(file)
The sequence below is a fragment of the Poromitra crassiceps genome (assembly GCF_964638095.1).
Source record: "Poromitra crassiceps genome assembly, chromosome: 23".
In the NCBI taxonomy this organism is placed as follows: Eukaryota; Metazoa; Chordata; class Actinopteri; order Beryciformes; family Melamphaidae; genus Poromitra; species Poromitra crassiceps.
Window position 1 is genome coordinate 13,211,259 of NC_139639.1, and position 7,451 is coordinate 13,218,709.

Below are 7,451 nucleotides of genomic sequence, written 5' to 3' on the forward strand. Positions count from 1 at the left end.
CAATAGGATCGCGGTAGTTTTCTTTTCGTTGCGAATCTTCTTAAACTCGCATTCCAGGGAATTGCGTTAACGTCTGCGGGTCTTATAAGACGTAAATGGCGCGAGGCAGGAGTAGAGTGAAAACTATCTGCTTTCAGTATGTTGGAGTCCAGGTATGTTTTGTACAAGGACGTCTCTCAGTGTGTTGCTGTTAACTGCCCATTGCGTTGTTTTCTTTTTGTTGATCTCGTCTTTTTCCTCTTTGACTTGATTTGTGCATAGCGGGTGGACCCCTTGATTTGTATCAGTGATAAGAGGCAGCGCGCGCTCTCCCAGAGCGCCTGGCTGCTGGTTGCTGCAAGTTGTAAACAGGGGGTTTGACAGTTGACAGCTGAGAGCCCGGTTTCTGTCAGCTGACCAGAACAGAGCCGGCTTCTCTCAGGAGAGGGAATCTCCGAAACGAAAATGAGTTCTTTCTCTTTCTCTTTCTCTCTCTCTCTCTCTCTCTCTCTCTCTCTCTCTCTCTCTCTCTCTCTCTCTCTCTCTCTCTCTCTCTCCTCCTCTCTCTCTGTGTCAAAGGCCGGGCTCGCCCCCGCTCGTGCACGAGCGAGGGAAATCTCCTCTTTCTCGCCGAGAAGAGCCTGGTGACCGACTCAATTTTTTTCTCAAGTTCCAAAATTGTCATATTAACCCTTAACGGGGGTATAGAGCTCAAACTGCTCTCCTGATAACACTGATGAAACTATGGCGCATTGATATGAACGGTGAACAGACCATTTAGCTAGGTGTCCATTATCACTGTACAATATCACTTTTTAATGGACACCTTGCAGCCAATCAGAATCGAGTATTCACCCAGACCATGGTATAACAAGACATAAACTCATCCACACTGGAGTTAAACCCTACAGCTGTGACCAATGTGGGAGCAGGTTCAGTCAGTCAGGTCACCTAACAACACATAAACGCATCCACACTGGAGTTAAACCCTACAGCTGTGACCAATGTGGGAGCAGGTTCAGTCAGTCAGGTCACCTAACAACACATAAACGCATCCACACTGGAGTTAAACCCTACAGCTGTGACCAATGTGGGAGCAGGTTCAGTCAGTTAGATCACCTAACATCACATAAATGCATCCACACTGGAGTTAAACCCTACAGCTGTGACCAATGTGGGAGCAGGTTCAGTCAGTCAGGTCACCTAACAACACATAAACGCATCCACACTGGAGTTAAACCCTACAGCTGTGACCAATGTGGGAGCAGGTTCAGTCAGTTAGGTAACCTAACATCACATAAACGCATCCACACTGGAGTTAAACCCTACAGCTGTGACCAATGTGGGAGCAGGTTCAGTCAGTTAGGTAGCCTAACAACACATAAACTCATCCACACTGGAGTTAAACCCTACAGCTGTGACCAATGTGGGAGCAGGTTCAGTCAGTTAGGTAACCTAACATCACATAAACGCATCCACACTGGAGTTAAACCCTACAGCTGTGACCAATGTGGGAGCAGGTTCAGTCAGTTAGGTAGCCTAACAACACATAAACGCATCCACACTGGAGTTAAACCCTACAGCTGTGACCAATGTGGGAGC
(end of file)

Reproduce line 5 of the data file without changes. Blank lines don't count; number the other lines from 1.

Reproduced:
Below are 7,451 nucleotides of genomic sequence, written 5' to 3' on the forward strand. Positions count from 1 at the left end.